For kids with CP, this lab is for living

It could be said that Dr. Darcy Fehlings is really going out on a limb to help kids with cerebral palsy (CP) become more active and social. 

She’s the head of Holland Bloorview’s Cerebral Palsy Discovery Lab, leading a group of researchers whose work will have a huge impact on the health and well-being of kids and youth with this condition. 

CP generally refers to a loss or impairment of motor function, but it’s actually caused by brain damage. The brain damage is caused by brain injury or abnormal development of the brain that occurs while a child’s brain is still developing — before, during, or after birth.

Regardless of how this condition occurs, kids with CP are kids first, stressed Dr. Fehlings. 

“They would like to be treated like any other child and be included in everything that other kids are doing so that when they’re out in the world, people see them and not the CP first,” she said. 

“And at our Discovery Lab, we’re looking at innovations and interventions that can help kids meet their developmental potential, function better and participate in activities they want to do.”

Exergames proving to be exceptional

Tapping into the popularity of video games, Dr. Fehlings and her team are working with Professor Nick Graham a computer scientist at Queen’s University to continue to develop Liberi Exergames. 

Exergames gives kids with CP the chance to play video games powered by specially modified exercise bikes that combine fitness and fun, addressing both physical and social needs. 

“When kids with CP become teenagers their body size increases but their muscle strength doesn’t increase as easily and that leads them to become more sedentary,” said Dr. Fehlings. 

They’re cardiovascular fitness goes down, as does their activity level. And with that drop comes a decline in social connection. 

Exergames helps boost cardiovascular strength while enhancing social interaction by allowing multiple users to play and interact in a virtual world, connecting through headsets and voice chats as the games are played.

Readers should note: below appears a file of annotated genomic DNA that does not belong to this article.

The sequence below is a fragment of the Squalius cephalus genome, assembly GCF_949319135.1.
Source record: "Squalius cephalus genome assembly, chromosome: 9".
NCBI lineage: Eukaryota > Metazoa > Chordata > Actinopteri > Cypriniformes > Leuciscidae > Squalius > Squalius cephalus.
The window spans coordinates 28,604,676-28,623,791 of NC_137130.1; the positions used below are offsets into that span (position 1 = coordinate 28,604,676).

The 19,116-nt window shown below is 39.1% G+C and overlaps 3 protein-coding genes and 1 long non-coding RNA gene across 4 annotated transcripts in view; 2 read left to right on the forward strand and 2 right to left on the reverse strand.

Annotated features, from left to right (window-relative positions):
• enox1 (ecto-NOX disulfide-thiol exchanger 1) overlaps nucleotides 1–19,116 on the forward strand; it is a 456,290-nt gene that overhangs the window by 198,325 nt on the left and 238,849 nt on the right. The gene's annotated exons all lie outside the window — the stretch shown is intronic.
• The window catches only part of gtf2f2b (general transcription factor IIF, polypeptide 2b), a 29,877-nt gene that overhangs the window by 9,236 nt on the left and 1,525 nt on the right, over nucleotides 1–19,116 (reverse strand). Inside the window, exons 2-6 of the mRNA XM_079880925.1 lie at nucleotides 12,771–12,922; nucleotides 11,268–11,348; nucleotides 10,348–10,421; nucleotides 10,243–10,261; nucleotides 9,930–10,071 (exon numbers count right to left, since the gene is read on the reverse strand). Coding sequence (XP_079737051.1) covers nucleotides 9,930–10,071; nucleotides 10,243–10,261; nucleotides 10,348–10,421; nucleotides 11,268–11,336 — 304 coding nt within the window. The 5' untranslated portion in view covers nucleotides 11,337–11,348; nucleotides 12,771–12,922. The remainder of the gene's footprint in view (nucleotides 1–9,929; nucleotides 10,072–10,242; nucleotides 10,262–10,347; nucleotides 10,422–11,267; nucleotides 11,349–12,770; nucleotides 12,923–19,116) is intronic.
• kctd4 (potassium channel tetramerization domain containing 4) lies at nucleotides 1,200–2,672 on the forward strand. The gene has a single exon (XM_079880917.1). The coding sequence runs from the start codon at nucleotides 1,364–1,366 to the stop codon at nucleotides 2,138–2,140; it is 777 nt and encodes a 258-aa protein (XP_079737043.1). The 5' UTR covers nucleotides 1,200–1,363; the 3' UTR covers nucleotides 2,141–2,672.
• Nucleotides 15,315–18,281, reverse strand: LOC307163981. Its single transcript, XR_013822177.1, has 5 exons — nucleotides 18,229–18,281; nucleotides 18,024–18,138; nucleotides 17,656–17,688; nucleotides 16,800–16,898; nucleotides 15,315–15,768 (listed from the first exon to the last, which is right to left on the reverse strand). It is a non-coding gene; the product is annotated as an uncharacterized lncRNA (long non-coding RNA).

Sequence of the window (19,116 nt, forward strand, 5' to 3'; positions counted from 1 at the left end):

New avenues to pursue

Now in its fifth year, Liberi Exergames is a hit. 

“The kids all have such big grins on their faces,” said Dr. Fehlings. “We think it improves their quality of life and helps them feel more energized and happier.”

Today, the Exergames program is branching out into exciting new directions.

“The next phase is to figure out how we can allow kids to play in the same game even though they have different cycling abilities,” said Dr. Fehlings. 

In other words, how can the game be modified so that a kid with CP can play a typically developing child and the game will still be balanced and competitive for both players. 

At the same time, Dr. Fehlings and Dr. Graham are working with other partners to bring Exergames outside her lab.

“We’ve heard from families that would love to have this available as a community resource so we’re working with the Ontario Brain Institute and Kids Brain Health Network to see if we can figure out how to bring it out into the real world,” she said. 

Unlocking constraint therapy’s success

Dr. Fehlings is also very interested in getting arms moving as well as legs, leading to ongoing research in a field called constraint therapy. 

Kids with hemiplegic CP (the most common type of CP) have one hand that functions better than the other. As a result, they tend to favour their stronger hand and ignore their weaker hand.  

Constraint therapy aims to improve hand and arm function of the weaker arm by restraining the stronger arm by placing it in a sling, splint or even a cast. The child then takes part in physiotherapy that focuses on increasing the strength and movement of the weaker arm that’s free.  

“If we look back ten years ago, we weren’t providing constraint therapy at all. Now we’re a lead site for constraint therapy for children,” said Dr. Fehlings. 

“We’ve shown that hand function can get better,” she continued. “But we don’t really understand what’s going on with the brain. It’s important to understand constraint therapy at a brain mechanism level. That will lead to enhanced insights that will help to make clinical treatments even better.”

This assessment of the brain during constraint therapy is already opening some exciting doors.

“We think part of the mechanism of how constraint may work is a re-balancing of brain activity,” said Dr. Fehlings. “We’ve shown that after constraint therapy the neural network connection between the two sides of the brain that controls motor hand movement is more connected.” 

It’s this kind of research that gets Dr. Fehlings’ brain fired up, and with such promising research studies underway, more and more kids with CP will get active and get connected to the activities and people they love.